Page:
Exposure Exercise Brainstorming Worksheet

Exposure Exercise Brainstorming Worksheet

Although it always seems easy enough when I read treatment manuals on exposure-based therapies, I’ve found in practice that it can be time consuming in session to come up with ideas for exposure-based exercises. Perhaps in part because exposure involves confronting uncomfortable experiences, even really motivated clients can have difficulty  coming up with suggestions on the spot. Moreover, most exposure manuals budget for 60-120 minute sessions, whereas a practicing therapist more frequently must make do with the 45-minutes permitted by insurance companies.

Recently, a light bulb went off: Why not simply ask clients to come up with ideas for exposure exercises outside of session? Worst case scenario is that they don’t do it, and we’re back to where we started. At the very least, the assignment primes clients to think about possible exposure exercises between sessions.

For this reason, I revised a fear hierarchy worksheet I had come up with for an online exposure training I completed last year.

Because I work from an Acceptance and Commitment Therapy (ACT) perspective, I call the worksheet: Valued Living Plan. It’s written in ACT language but could be used with other approaches.

In session, I describe exposure to clients, talk about the purpose and what makes a good exposure exercise, and give them the worksheet to complete between sessions. I’m still experimenting with it but am hoping it saves valuable in-session time for other things, such as in-session in vivo or imaginal exposure.

If it interests you, download a copy, and try it out. I’d love to hear your feedback!

A woman and her voices: The case for a functional contextual view of psychosis.

A woman and her voices: The case for a functional contextual view of psychosis.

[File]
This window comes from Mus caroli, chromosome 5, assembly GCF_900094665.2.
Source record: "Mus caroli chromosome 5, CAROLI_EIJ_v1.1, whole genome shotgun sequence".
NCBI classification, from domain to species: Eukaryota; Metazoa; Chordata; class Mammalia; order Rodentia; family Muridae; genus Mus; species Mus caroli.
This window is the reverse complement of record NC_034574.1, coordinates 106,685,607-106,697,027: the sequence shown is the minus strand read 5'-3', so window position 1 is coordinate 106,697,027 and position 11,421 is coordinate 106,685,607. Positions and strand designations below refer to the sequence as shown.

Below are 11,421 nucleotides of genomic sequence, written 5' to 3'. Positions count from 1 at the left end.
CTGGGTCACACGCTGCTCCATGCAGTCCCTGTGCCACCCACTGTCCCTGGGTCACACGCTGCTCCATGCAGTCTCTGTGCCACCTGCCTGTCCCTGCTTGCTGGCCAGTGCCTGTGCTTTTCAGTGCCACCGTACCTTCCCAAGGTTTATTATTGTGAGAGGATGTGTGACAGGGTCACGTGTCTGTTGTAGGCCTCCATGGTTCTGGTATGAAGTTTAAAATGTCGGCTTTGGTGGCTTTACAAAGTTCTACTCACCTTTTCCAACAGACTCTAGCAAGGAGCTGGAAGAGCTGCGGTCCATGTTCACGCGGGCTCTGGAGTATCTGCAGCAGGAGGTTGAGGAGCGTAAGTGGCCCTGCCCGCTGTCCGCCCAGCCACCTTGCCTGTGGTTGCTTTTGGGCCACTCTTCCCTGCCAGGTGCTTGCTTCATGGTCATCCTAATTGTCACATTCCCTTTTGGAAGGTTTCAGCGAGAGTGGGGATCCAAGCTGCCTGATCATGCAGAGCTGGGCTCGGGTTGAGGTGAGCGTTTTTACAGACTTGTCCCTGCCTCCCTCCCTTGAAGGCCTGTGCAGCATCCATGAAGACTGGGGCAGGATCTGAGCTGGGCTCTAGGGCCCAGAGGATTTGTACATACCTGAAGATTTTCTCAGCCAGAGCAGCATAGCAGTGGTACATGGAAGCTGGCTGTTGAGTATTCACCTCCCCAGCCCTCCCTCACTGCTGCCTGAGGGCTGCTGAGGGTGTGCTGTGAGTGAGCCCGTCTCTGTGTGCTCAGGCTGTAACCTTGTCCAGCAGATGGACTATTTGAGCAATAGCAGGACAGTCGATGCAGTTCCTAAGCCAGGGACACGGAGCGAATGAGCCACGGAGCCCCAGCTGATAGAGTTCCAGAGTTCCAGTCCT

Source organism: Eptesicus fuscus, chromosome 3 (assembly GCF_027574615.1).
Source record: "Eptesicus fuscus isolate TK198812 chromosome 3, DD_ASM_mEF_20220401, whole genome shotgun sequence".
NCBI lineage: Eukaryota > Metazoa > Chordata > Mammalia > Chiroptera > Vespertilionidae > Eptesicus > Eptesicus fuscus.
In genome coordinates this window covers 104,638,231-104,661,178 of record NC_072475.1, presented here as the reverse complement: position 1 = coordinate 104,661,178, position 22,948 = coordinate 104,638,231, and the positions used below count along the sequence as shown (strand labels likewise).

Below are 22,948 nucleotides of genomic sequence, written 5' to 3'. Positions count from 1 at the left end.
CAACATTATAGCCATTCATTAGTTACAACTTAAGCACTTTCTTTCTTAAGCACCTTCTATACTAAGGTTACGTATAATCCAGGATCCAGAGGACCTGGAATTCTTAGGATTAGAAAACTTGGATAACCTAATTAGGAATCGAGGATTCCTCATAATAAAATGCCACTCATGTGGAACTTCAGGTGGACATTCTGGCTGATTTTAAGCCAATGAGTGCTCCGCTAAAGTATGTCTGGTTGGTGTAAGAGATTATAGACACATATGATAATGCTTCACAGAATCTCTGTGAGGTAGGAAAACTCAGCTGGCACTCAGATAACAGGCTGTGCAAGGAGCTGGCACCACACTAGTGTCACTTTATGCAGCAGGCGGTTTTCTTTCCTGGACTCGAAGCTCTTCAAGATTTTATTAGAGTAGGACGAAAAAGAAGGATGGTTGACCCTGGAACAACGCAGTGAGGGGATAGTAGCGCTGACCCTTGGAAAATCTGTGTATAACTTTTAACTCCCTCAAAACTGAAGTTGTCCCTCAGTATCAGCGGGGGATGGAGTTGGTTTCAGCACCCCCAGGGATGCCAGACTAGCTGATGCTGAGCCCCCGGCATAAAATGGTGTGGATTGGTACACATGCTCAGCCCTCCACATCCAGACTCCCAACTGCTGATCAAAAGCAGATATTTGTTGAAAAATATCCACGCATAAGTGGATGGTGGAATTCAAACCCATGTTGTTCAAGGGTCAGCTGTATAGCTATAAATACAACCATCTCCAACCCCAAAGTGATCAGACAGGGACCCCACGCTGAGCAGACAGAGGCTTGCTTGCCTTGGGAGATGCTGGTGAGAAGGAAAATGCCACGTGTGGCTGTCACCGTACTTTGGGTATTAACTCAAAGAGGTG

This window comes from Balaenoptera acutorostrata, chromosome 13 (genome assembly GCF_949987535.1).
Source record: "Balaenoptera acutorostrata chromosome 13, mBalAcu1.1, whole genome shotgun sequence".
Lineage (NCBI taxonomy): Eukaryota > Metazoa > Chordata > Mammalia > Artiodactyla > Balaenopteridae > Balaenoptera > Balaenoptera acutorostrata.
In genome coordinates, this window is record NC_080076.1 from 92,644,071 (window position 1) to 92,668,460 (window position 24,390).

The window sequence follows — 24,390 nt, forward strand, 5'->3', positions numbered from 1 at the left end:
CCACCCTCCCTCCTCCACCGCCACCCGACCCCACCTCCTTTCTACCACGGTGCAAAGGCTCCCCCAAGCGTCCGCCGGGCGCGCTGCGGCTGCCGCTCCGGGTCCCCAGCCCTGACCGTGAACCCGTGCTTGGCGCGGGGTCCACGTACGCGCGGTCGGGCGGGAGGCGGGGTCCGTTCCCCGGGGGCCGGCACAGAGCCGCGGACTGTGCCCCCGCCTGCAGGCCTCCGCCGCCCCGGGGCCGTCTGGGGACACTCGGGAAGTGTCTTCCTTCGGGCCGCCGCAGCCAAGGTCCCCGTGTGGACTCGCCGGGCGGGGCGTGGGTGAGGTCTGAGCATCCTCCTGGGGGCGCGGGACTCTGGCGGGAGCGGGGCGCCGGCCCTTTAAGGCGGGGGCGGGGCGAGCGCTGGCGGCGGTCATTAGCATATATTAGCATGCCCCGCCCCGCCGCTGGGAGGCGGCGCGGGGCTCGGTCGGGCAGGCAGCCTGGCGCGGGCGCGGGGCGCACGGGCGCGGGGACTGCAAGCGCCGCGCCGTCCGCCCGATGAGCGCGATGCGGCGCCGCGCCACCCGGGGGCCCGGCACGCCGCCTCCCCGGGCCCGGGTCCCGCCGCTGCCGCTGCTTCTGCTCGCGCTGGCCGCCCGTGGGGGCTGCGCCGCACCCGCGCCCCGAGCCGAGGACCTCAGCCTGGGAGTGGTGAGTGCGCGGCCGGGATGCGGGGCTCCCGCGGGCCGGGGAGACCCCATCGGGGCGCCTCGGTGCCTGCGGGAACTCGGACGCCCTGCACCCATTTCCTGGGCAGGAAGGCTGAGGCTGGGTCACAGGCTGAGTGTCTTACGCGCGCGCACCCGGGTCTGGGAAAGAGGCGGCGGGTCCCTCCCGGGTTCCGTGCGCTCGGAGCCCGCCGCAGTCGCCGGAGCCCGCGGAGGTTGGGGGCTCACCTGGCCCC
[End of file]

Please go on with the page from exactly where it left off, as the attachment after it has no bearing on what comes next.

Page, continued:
“Insanity – a perfectly rational adjustment to an insane world.”

– R. D. Laing, Scottish psychiatrist

When I teach “Abnormal Psychology,” one of the first things I do is tell the students that we will no longer be referring to the class as “Abnormal” psychology but rather, “The Psychology of Human Suffering.” Much of the course focuses on helping students see how those who suffer in ways that happen to be associated with a diagnostic label are not fundamentally different from those who suffer in ways that are yet to be pathologized.  A main message is that mental health is not an “us” versus “them” problem. Rather, we all struggle and suffer. Some forms of suffering we happen to label with names that are written in a book called the DSM and others we label with names that aren’t in that particular book. Usually toward the end of the semester, students are generally on-board with this alternative to the traditional medical model view of mental illness.

But then comes the final chapter of the course: Schizophrenia and psychosis. The reaction is predictable and goes something like this: “OK, I can get that people who experience what we call ‘Depression’ or ‘Panic Disorder’ or even ‘PTSD’ aren’t fundamentally different than me, but psychosis?!? Those people are really crazy! Right?” Of all the psychiatric diagnoses we put on people, the one that we still cling to as being fundamentally “crazy” or as being a “brain disease” is psychosis, usually defined as people hearing or seeing things that others don’t hear or see. It’s a very common presumption, even probably among we mental health professionals. Even look at the phrase we frequently use to describe the phenomenon; we describe people who have these experiences as “SMI patients” (i.e. “serious mental illness”). This presumption of pathology is so tenacious that it’s been difficult for me to help my students question it in the same way they have come to question some of the other presumptions they have.